As for the second event, we note that the probability that ${\displaystyle E(m')\in B(y,(p+\epsilon )n)}$ is ${\displaystyle {\text{Vol}}(B(y,(p+\epsilon )n)/2^{n}}$ where ${\displaystyle B(x,r)}$ is the Hamming ball of radius ${\displaystyle r}$ centered at vector ${\displaystyle x}$ and ${\displaystyle {\text{Vol}}(B(x,r))}$ is its volume. Using approximation to estimate the number of codewords in the Hamming ball, we have ${\displaystyle {\text{Vol}}(B(y,(p+\epsilon )n))\approx 2^{H(p)n}}$. Hence the above probability amounts to ${\displaystyle 2^{H(p)n}/2^{n}=2^{H(p)n-n}}$. Now using union bound, we can upper bound the existence of such an ${\displaystyle m'\in \{0,1\}^{k}}$ by ${\displaystyle \leq 2^{k+H(p)n-n}}$ which is ${\displaystyle 2^{-\Omega (n)}}$, as desired by the choice of ${\displaystyle k}$.

A detailed proof: From the above analysis, we calculate the probability of the event that the decoded codeword plus the channel noise is not the same as the original message sent. We shall introduce some symbols here. Let ${\displaystyle p(y|E(m))}$ denote the probability of receiving codeword ${\displaystyle y}$ given that codeword ${\displaystyle E(m)}$ was sent. Let ${\displaystyle B_{0}}$ denote ${\displaystyle B(E(m),(p+\epsilon )n).}$

{\displaystyle {\begin{aligned}\Pr _{e\in BSC_{p}}[D(E(m)+e)\neq m]&=\sum _{y\in \{0,1\}^{n}}p(y|E(m))\cdot 1_{D(y)\neq m}\\&\leqslant \sum _{y\notin B_{0}}p(y|E(m))\cdot 1_{D(y)\neq m}+\sum _{y\in B_{0}}p(y|E(m))\cdot 1_{D(y)\neq m}\\&\leqslant 2^{-{\epsilon ^{2}}n}+\sum _{y\in B_{0}}p(y|E(m))\cdot 1_{D(y)\neq m}\end{aligned}}}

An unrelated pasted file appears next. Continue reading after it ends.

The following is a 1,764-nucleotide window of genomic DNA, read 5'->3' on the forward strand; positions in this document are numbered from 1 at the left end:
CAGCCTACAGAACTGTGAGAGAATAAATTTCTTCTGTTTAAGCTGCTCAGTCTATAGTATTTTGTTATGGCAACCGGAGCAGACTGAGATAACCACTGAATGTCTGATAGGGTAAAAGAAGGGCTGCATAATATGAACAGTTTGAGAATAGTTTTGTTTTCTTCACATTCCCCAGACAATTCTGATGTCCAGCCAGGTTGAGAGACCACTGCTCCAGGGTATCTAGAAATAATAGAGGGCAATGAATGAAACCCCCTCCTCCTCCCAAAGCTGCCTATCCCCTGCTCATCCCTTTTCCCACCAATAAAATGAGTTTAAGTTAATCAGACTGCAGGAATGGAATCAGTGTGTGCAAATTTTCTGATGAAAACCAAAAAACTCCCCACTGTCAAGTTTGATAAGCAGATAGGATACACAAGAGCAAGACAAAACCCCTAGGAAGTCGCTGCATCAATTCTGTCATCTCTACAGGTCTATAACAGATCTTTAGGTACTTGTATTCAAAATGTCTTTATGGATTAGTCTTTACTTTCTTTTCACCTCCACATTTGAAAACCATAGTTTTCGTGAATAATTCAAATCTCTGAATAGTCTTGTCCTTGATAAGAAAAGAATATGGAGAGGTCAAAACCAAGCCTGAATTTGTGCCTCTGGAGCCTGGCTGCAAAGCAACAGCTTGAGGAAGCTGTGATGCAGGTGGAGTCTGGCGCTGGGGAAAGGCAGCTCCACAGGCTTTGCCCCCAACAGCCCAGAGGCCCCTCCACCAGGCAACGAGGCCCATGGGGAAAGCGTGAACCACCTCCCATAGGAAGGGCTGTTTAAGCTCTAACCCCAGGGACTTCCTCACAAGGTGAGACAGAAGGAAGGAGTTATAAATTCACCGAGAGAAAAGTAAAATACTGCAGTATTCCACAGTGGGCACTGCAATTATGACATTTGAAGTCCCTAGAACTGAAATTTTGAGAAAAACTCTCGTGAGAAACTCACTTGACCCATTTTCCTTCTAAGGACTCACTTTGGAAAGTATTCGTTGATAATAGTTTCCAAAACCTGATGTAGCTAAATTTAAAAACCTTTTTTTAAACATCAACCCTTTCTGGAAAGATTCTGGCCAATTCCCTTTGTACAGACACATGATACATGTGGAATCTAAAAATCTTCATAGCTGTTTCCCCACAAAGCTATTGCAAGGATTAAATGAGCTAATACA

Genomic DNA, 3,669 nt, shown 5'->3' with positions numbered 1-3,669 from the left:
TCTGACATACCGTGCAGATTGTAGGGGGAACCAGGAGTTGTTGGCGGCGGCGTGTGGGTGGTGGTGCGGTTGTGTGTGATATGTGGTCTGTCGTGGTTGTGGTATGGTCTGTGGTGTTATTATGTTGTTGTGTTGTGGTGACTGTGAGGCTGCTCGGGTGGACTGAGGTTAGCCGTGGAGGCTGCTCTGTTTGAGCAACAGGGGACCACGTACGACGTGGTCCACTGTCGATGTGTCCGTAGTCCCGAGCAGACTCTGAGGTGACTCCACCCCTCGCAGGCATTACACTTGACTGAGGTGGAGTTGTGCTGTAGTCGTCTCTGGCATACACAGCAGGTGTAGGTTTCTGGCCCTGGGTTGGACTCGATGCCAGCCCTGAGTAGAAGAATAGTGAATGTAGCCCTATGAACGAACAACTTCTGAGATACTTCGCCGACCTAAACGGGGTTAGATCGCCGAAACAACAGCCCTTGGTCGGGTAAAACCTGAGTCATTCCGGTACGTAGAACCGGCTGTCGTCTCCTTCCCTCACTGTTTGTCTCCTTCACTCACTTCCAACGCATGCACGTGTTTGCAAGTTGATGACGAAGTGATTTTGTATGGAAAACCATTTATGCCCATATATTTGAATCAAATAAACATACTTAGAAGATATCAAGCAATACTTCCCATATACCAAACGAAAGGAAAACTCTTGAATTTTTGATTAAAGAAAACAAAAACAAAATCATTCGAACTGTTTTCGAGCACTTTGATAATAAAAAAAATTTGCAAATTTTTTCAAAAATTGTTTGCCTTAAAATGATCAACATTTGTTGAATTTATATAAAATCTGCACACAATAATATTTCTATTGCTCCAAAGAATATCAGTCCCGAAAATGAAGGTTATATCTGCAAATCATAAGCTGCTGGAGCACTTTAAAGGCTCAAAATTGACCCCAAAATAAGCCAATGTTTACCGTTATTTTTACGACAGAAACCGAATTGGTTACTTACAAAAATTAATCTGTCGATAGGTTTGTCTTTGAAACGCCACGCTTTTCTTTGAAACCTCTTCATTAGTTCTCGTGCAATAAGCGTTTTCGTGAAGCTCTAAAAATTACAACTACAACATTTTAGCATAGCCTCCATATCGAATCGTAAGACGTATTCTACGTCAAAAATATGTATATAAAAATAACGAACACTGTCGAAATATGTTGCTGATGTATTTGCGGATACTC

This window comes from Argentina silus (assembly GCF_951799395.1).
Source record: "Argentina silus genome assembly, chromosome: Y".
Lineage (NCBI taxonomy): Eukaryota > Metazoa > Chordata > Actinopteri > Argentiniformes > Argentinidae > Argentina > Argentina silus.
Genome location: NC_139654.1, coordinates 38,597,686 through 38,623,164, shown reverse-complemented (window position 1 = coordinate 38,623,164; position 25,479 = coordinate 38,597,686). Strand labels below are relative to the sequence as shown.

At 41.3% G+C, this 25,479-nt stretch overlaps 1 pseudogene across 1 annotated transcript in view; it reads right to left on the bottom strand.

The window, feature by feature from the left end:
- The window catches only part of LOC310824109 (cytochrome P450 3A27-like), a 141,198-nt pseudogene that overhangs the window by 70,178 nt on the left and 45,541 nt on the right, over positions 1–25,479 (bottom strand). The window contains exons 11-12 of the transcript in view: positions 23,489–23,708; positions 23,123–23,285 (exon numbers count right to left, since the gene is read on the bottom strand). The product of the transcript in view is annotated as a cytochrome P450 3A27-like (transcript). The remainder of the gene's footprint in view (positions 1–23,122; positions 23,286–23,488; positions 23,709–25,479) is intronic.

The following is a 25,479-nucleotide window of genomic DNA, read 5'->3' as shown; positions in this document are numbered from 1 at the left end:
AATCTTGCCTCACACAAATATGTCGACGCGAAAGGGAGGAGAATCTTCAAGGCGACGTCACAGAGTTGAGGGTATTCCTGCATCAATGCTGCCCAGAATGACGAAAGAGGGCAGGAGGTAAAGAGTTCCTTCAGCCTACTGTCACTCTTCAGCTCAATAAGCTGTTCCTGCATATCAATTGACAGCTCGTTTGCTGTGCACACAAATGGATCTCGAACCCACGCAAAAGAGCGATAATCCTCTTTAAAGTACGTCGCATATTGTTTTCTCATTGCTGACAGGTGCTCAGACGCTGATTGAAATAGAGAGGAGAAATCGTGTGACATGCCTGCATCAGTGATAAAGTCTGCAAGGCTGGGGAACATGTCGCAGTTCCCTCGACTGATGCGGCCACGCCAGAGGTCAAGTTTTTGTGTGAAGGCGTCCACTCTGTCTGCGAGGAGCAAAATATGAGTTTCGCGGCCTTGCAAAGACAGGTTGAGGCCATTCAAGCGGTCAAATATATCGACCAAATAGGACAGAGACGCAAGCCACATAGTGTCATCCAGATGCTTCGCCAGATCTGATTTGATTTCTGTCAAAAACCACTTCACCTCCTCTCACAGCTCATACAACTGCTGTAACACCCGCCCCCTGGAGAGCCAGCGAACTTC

We get the last inequality by our analysis using the Chernoff bound above. Now taking expectation on both sides we have,

{\displaystyle {\begin{aligned}\mathbb {E} _{E}\left[\Pr _{e\in BSC_{p}}[D(E(m)+e)\neq m]\right]&\leqslant 2^{-{\epsilon ^{2}}n}+\sum _{y\in B_{0}}p(y|E(m))\mathbb {E} [1_{D(y)\neq m}]\\&\leqslant 2^{-{\epsilon ^{2}}n}+\sum _{y\in B_{0}}\mathbb {E} [1_{D(y)\neq m}]&&\sum _{y\in B_{0}}p(y|E(m))\leqslant 1\\&\leqslant 2^{-{\epsilon ^{2}}n}+2^{k+H(p+\epsilon )n-n}&&\mathbb {E} [1_{D(y)\neq m}]\leqslant 2^{k+H(p+\epsilon )n-n}{\text{ (see above)}}\\&\leqslant 2^{-\delta n}\end{aligned}}}

by appropriately choosing the value of ${\displaystyle \delta }$. Since the above bound holds for each message, we have

${\displaystyle \mathbb {E} _{m}\left[\mathbb {E} _{E}\left[\Pr _{e\in BSC_{p}}\left[D(E(m)+e)\right]\neq m\right]\right]\leqslant 2^{-\delta n}.}$

Now we can change the order of summation in the expectation with respect to the message and the choice of the encoding function ${\displaystyle E}$. Hence:

${\displaystyle \mathbb {E} _{E}\left[\mathbb {E} _{m}\left[\Pr _{e\in BSC_{p}}\left[D(E(m)+e)\right]\neq m\right]\right]\leqslant 2^{-\delta n}.}$

Hence in conclusion, by probabilistic method, we have some encoding function ${\displaystyle E^{*}}$ and a corresponding decoding function ${\displaystyle D^{*}}$ such that